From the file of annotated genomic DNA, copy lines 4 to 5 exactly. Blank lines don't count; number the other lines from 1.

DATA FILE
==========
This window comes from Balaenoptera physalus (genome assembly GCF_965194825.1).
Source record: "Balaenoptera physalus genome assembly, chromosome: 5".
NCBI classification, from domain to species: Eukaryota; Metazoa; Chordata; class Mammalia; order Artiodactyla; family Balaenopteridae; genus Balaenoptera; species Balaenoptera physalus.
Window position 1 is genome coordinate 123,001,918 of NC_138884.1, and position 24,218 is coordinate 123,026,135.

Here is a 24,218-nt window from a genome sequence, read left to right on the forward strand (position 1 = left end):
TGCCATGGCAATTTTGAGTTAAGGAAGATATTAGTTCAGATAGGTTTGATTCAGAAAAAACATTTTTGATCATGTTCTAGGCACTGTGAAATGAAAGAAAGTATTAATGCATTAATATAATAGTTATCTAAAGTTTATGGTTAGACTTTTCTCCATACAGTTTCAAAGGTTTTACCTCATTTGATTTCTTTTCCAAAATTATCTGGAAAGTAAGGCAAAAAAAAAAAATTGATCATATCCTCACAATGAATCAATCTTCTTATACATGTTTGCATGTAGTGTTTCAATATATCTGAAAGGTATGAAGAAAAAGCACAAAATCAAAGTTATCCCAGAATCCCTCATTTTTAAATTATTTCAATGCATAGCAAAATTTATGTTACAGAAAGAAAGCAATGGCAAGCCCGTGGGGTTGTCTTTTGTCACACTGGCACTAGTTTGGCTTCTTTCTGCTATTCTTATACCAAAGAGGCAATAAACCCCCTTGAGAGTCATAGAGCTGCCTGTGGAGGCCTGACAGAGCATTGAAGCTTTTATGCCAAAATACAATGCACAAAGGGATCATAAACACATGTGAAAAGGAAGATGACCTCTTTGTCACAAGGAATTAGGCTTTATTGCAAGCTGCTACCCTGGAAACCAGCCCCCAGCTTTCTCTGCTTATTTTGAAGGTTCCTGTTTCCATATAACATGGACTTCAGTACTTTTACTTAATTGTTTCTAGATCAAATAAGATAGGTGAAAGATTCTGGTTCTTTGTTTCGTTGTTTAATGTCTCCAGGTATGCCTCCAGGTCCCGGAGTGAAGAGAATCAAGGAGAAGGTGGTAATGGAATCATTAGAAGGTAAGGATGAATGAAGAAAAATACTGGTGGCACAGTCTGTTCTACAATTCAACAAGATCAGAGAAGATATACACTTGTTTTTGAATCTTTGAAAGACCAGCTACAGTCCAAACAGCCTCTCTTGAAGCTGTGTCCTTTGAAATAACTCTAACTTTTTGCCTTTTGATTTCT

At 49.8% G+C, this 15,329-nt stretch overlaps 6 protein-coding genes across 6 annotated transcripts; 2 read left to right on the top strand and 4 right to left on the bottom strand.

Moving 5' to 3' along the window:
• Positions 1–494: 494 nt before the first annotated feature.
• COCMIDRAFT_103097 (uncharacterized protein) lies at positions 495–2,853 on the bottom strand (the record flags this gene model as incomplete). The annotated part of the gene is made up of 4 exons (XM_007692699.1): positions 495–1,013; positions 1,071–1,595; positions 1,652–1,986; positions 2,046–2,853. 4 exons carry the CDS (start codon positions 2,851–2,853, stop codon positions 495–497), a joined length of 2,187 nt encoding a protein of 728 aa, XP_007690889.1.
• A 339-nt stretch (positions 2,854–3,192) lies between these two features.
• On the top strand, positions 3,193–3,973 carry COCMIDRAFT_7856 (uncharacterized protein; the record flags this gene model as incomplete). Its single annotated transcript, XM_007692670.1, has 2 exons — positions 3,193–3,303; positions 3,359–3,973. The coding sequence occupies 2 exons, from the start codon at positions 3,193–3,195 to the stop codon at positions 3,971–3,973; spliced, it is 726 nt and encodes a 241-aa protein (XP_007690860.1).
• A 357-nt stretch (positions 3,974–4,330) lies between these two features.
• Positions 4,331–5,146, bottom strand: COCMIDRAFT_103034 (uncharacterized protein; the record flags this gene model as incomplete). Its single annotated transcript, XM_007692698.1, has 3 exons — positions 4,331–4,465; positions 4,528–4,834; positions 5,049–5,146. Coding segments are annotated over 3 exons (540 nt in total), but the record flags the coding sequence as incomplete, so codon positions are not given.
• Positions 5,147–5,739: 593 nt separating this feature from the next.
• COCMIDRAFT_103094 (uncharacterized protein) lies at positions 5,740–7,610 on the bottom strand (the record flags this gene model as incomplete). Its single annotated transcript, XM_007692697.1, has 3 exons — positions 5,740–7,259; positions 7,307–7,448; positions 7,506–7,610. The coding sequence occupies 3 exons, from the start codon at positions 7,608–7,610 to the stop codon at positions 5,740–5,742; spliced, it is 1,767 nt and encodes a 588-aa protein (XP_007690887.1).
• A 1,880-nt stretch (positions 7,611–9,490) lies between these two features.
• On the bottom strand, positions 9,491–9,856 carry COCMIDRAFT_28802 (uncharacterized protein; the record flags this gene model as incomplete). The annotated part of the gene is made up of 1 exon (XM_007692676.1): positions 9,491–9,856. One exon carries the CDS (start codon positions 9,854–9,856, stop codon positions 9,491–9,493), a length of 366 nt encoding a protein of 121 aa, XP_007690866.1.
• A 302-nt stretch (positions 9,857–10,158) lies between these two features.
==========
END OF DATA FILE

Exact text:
Window position 1 is genome coordinate 123,001,918 of NC_138884.1, and position 24,218 is coordinate 123,026,135.

Here is a 24,218-nt window from a genome sequence, read left to right on the forward strand (position 1 = left end):